Guildma, the threat actor the Tétrade malware family, is always on the lookout for new TTPs and victims to target. Recently, the threat actor has built the Ghimob banking trojan, aptly described as a full-fledged pocket spy.
The trojan has been infecting mobile devices and targeting financial apps from exchanges, banks, cryptocurrencies, and fintech companies based in Brazil, Peru, Portugal, Paraguay, Mozambique, Angola, and Germany. The Android app is hosted outside of Google Play Store and allows the threat actor to gain login credentials to a user’s bank after installation of the said app.
The noteworthy bits
- Ghimob is capable of spying on 153 mobile apps from various financial and banking institutions.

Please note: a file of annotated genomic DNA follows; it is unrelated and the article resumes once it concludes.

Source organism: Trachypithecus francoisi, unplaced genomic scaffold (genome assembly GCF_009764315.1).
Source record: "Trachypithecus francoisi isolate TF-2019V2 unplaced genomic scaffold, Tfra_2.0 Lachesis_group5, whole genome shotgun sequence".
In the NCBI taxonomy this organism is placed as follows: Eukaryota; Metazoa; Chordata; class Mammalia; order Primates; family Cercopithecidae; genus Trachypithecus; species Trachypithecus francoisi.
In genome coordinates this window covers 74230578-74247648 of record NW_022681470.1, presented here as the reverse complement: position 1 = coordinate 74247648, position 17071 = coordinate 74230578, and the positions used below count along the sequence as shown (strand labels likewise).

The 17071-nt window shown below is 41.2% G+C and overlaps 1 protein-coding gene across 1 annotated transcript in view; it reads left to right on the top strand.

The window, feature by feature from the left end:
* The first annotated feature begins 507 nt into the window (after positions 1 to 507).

- Following the completion of the infection, the trojan can remotely access the device. Subsequently, it completes the financial transaction from the victim’s device, thus, evading machine detection, security implementations, and antifraud behavioral systems.
- The banking trojan uses C2 servers with fallback protected by Cloudflare, hiding the real C2 with DGA.
- The malware terminates itself in the presence of common emulators, debugger, and a debuggable flag, which it detects upon installation.
- Subsequent to the execution of the infection, an infection notification message is sent to the notification server. The message consists of the phone model, whether the device has activated screen lock, and a list of the apps that can be targeted.
- Furthermore, Ghimob blocks the victim from uninstalling the app and restarting or shutting down the device.
Banking customers beware
Ghimob has been discovered to be the first Brazilian mobile banking trojan that is determined to expand to other countries. In addition, the protocol used in the trojan is similar to the one used for the Windows version. Financial institutions are recommended to keep a lookout for these threats and reinforce their authentication process.